Ironically, the government allows one employer to offer work that violates almost every requirement of the decent work agenda: itself. It does this through the Expanded Public Works Programme (EPWP), the main driver behind government’s commitment to creating six million “work opportunities”. The EPWP offers only short-term contract work, with a minimum wage of less than R80 a day. Many of the jobs are basic – picking up litter, waving red flags on roads – yet thousands apply. Why is it acceptable for the state to employ people on these terms but not for businesses to do so?

The kinds of jobs private employers would create are almost certainly better than those the government provides through the EPWP: many would be full-time, permanent, and they would offer opportunities for training and career progression. Low pay isn’t forever, with increasing skills and income people get promoted or become entrepreneurs and offer their children better lives. China did it – why can’t we?

The choice to pursue a strategy that prevents employers from creating low-wage jobs means that millions of people are unemployed.

Well-targeted reforms could open up space for unskilled workers without lowering existing conditions of those who have jobs.

These reforms would help SA to start reducing unemployment, especially among the unskilled. However, they will only be introduced if leaders recognise the seriousness of the unemployment crisis and that the current approach stands no chance of success.

If we fail to create the millions of jobs we need, SA will never become the country we deserve.

Africa is slum capital of world

The Citizen, 11 April 2016


Pretoria conference hears shanty towns around world growing at 10% year.

Slum living remains a reality for million across the globe, presenting a “humongous” challenge for governments, human settlements minister Lindiwe Sisulu said during the closing ceremony of the United Nations’ Habitat III conference in Pretoria on Friday.

Citing figures presented by UN Habitat director Dr Joan Clos, Sisulu said about a quarter of the world’s urban population continued to live in slums and informal settlements, while the number of slum-dwellers around the world continued to grow at about 10% a year, intensifying in many parts of the world.

The proportion of slum-dwellers was most acute in Africa (61.7%), followed by Asia (30%), Latin America and the Caribbean (24%), and Arab States (13.3%).

“We have reached consensus around how to tackle the problem of informality. There is no doubt in my mind that there are commonalities about the problem of informal settlements,” said Sisulu. “Clearly the issues of legislation and policy firmness, planning, land availability, funding and stakeholder involvement are some things that were prominent in our discussions here.”

Emerging from the conference was a commitment by signatory states to work towards the transition of informal settlements and slums to sustainable neighbourhoods and enhance urban planning and land use. Government would further look to upgrading informal settlements and contributing to sustainable livelihoods and inclusive economic growth.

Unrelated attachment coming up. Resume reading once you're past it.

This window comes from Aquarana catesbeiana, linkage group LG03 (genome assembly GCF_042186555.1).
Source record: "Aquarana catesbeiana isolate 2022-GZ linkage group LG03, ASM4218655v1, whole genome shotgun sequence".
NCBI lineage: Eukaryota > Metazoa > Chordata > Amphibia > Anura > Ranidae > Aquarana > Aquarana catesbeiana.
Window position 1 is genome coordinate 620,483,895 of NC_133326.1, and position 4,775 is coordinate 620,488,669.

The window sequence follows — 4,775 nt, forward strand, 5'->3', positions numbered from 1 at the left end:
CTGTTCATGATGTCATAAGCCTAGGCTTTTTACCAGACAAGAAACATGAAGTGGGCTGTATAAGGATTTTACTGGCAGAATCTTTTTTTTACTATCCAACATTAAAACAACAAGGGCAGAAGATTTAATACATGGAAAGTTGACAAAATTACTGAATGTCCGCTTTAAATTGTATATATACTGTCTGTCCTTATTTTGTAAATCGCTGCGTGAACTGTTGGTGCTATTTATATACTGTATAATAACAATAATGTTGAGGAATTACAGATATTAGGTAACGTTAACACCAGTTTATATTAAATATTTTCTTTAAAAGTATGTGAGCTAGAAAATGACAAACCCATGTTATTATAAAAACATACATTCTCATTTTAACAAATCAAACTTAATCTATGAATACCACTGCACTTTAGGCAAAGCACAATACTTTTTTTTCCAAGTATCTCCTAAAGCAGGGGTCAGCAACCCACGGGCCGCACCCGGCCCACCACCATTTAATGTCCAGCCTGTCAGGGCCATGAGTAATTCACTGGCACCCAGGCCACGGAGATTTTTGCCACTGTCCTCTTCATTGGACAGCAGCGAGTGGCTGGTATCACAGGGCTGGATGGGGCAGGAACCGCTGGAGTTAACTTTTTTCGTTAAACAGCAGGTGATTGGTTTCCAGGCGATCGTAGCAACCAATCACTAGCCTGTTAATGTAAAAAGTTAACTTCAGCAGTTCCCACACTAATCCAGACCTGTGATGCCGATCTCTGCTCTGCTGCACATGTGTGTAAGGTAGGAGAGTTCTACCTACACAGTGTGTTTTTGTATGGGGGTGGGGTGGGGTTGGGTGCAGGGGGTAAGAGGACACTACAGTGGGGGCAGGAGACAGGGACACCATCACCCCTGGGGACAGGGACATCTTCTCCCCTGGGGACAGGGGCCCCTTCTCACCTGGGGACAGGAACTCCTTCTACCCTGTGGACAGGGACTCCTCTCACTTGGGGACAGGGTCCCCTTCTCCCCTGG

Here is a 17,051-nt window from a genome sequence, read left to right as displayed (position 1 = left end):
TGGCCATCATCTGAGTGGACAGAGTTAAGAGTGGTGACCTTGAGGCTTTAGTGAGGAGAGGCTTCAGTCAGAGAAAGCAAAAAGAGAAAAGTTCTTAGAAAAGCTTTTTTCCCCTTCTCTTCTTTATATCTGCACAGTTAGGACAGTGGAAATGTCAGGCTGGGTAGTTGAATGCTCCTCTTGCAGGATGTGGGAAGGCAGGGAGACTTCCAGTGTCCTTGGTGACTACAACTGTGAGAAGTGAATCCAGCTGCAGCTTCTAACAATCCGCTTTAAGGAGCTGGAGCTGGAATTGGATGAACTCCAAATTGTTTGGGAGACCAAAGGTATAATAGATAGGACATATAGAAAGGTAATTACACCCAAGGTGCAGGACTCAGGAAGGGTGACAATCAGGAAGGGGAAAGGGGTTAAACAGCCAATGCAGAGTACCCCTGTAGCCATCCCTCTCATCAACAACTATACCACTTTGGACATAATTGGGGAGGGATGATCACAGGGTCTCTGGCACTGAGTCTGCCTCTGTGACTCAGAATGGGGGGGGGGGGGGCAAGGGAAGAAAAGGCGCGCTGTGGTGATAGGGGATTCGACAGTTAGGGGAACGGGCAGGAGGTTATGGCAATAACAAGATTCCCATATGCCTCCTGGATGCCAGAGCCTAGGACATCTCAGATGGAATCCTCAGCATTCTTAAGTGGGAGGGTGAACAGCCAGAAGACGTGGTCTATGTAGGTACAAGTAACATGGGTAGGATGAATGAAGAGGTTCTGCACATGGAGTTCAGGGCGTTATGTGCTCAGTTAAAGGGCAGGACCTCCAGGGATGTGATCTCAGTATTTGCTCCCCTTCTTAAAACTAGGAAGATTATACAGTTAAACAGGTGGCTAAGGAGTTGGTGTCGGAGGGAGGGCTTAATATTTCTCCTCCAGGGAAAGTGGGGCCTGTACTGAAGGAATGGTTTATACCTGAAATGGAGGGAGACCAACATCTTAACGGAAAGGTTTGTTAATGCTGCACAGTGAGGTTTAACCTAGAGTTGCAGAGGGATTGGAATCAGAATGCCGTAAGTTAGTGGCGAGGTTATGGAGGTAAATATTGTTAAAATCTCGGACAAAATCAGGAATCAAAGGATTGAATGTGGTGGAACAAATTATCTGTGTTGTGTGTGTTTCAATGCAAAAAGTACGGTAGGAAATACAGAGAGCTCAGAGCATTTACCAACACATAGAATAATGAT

“To this end, I want to encourage all member states present and those that are not here to set our second target, that of ensuring we all contribute to the funds so as to get the desired technical assistance in achieving this goal of a slum-free era,” said Sisulu.

My government has let me down, says slain Hani’s widow

The Star, 11 April 2016

LIMPHO Hani, widow of murdered anti-apartheid hero Chris Hani, yesterday questioned the effectiveness of the Truth and Reconciliation Committee (TRC), saying perpetrators of apartheid crimes were let off scot-free after appearing before the commission.

“Twenty-three years later, I am still deprived of the truth and no disclosure as to why my husband was assassinated … which begs the question, was the TRC effective?” she asked at the 23rd commemoration of Hani’s death in Boksburg, Ekurhuleni – where Hani was shot dead in the driveway of his Dawn Park home on April 10, 1993.

“Was the TRC effective when perpetrators are given parole by judges while victims still search for the truth 23 years later? I believe the TRC was established in haste to ensure transition to freedom. The TRC’s effectiveness in terms of its goals is highly questionable.”

Those who refused to appear before the TRC were not sanctioned, while those who volunteered to appear and confess were pardoned, she added.

Hani was SACP general secretary, a former chief-of-staff of the ANC’s armed wing Umkhonto weSizwe and a luminary in the Struggle against apartheid. He remains an integral part of South Africa’s political history, particularly in the City of Ekurhuleni.

Hani’s killer Janusz Walus, a Polish immigrant, has served more than 20 years of a life sentence for the murder, which led to spontaneous riots, almost derailing the country’s transition to democracy the following year. Walus was recently granted parole by the high court in Pretoria, prompting an uproar of protest by Limpho and SACP supporters.